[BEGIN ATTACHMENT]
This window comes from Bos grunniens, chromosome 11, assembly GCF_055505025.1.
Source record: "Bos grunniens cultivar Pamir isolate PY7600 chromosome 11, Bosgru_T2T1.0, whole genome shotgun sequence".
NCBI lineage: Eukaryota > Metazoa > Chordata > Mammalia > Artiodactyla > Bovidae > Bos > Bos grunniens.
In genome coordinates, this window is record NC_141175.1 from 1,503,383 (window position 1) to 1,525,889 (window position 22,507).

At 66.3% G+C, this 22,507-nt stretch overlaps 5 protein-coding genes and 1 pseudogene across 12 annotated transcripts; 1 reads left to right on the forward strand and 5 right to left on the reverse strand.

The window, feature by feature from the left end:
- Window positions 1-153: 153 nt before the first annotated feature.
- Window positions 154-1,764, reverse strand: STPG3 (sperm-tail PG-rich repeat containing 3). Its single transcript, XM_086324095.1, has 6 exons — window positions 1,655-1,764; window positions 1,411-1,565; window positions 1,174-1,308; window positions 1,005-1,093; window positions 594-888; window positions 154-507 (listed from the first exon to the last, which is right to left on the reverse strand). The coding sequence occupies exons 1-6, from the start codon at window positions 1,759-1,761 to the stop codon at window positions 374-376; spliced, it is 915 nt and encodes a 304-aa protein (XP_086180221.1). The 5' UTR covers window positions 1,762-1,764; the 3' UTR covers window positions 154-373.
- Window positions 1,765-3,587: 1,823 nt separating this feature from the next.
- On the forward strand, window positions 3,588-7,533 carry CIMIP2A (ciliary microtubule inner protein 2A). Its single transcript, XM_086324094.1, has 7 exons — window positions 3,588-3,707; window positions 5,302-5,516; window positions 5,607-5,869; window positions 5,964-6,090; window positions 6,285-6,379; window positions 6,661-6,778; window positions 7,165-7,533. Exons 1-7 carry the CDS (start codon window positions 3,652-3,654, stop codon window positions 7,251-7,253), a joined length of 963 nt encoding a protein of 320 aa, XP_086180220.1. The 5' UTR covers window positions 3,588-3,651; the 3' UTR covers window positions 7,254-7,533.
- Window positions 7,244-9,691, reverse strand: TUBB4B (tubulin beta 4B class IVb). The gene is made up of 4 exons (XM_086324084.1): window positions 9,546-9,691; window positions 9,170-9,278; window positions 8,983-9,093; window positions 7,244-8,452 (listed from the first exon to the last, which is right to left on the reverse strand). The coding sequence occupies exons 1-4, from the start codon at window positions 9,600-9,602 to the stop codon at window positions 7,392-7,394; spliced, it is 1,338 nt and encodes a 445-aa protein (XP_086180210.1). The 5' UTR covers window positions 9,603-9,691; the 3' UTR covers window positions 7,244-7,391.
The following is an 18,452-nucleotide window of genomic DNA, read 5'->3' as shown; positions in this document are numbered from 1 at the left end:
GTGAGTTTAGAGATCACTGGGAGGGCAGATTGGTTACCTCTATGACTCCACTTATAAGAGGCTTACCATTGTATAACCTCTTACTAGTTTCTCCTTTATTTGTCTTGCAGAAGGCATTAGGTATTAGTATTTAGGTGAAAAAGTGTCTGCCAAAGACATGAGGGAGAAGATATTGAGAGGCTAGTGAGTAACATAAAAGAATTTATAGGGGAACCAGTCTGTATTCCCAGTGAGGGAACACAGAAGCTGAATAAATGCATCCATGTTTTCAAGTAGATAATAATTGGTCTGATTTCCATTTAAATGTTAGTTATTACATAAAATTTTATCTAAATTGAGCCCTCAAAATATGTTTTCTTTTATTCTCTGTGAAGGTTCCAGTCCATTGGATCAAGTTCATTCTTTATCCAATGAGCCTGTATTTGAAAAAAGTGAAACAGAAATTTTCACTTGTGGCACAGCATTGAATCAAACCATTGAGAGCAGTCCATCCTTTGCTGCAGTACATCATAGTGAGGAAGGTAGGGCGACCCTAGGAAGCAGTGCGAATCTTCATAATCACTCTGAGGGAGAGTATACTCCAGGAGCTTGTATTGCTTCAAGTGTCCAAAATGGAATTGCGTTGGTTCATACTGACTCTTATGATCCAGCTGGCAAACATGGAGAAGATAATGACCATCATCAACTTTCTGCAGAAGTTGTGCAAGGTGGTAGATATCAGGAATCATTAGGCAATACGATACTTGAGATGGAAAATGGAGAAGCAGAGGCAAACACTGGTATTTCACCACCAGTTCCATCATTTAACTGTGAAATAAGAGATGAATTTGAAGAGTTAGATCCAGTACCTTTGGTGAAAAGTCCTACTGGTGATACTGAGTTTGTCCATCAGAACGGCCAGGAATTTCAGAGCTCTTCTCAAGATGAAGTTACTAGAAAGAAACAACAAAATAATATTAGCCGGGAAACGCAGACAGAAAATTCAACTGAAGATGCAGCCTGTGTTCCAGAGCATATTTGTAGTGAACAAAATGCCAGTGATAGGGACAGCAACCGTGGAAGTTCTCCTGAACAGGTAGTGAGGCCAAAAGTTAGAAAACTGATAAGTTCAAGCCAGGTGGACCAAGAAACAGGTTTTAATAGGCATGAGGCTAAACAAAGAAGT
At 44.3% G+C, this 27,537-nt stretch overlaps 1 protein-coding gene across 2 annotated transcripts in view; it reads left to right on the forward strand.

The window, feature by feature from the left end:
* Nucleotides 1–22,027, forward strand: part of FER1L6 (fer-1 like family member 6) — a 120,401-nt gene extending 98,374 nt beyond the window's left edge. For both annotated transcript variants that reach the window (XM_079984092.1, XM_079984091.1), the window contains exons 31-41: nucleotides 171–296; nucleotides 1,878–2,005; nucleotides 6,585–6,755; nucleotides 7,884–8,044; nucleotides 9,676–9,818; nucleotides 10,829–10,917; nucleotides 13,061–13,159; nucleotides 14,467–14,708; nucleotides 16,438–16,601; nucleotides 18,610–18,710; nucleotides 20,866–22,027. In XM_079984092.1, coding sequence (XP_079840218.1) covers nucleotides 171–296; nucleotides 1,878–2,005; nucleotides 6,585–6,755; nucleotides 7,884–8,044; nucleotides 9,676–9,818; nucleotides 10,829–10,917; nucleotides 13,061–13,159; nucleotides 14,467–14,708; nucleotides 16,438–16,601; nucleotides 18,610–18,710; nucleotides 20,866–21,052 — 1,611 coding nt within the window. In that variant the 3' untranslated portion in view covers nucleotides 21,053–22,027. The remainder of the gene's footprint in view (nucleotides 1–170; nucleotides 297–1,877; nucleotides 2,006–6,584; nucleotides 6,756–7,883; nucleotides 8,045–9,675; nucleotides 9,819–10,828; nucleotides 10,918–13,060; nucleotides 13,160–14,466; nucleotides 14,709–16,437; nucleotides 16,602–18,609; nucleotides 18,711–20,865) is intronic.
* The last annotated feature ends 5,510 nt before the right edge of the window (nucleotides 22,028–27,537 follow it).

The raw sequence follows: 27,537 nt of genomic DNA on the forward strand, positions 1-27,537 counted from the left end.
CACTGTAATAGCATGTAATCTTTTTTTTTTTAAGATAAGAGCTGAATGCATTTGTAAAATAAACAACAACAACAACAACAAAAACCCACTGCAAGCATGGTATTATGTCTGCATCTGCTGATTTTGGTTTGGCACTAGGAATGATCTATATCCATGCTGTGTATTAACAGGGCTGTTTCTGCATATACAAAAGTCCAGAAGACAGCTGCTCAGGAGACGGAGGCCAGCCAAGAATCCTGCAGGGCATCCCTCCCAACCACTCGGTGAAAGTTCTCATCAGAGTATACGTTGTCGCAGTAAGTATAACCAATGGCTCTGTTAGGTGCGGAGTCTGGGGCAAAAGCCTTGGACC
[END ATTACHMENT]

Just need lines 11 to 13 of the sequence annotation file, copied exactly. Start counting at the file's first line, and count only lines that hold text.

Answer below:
- Window positions 7,244-9,691, reverse strand: TUBB4B (tubulin beta 4B class IVb). The gene is made up of 4 exons (XM_086324084.1): window positions 9,546-9,691; window positions 9,170-9,278; window positions 8,983-9,093; window positions 7,244-8,452 (listed from the first exon to the last, which is right to left on the reverse strand). The coding sequence occupies exons 1-4, from the start codon at window positions 9,600-9,602 to the stop codon at window positions 7,392-7,394; spliced, it is 1,338 nt and encodes a 445-aa protein (XP_086180210.1). The 5' UTR covers window positions 9,603-9,691; the 3' UTR covers window positions 7,244-7,391.
The following is an 18,452-nucleotide window of genomic DNA, read 5'->3' as shown; positions in this document are numbered from 1 at the left end:
GTGAGTTTAGAGATCACTGGGAGGGCAGATTGGTTACCTCTATGACTCCACTTATAAGAGGCTTACCATTGTATAACCTCTTACTAGTTTCTCCTTTATTTGTCTTGCAGAAGGCATTAGGTATTAGTATTTAGGTGAAAAAGTGTCTGCCAAAGACATGAGGGAGAAGATATTGAGAGGCTAGTGAGTAACATAAAAGAATTTATAGGGGAACCAGTCTGTATTCCCAGTGAGGGAACACAGAAGCTGAATAAATGCATCCATGTTTTCAAGTAGATAATAATTGGTCTGATTTCCATTTAAATGTTAGTTATTACATAAAATTTTATCTAAATTGAGCCCTCAAAATATGTTTTCTTTTATTCTCTGTGAAGGTTCCAGTCCATTGGATCAAGTTCATTCTTTATCCAATGAGCCTGTATTTGAAAAAAGTGAAACAGAAATTTTCACTTGTGGCACAGCATTGAATCAAACCATTGAGAGCAGTCCATCCTTTGCTGCAGTACATCATAGTGAGGAAGGTAGGGCGACCCTAGGAAGCAGTGCGAATCTTCATAATCACTCTGAGGGAGAGTATACTCCAGGAGCTTGTATTGCTTCAAGTGTCCAAAATGGAATTGCGTTGGTTCATACTGACTCTTATGATCCAGCTGGCAAACATGGAGAAGATAATGACCATCATCAACTTTCTGCAGAAGTTGTGCAAGGTGGTAGATATCAGGAATCATTAGGCAATACGATACTTGAGATGGAAAATGGAGAAGCAGAGGCAAACACTGGTATTTCACCACCAGTTCCATCATTTAACTGTGAAATAAGAGATGAATTTGAAGAGTTAGATCCAGTACCTTTGGTGAAAAGTCCTACTGGTGATACTGAGTTTGTCCATCAGAACGGCCAGGAATTTCAGAGCTCTTCTCAAGATGAAGTTACTAGAAAGAAACAACAAAATAATATTAGCCGGGAAACGCAGACAGAAAATTCAACTGAAGATGCAGCCTGTGTTCCAGAGCATATTTGTAGTGAACAAAATGCCAGTGATAGGGACAGCAACCGTGGAAGTTCTCCTGAACAGGTAGTGAGGCCAAAAGTTAGAAAACTGATAAGTTCAAGCCAGGTGGACCAAGAAACAGGTTTTAATAGGCATGAGGCTAAACAAAGAAGT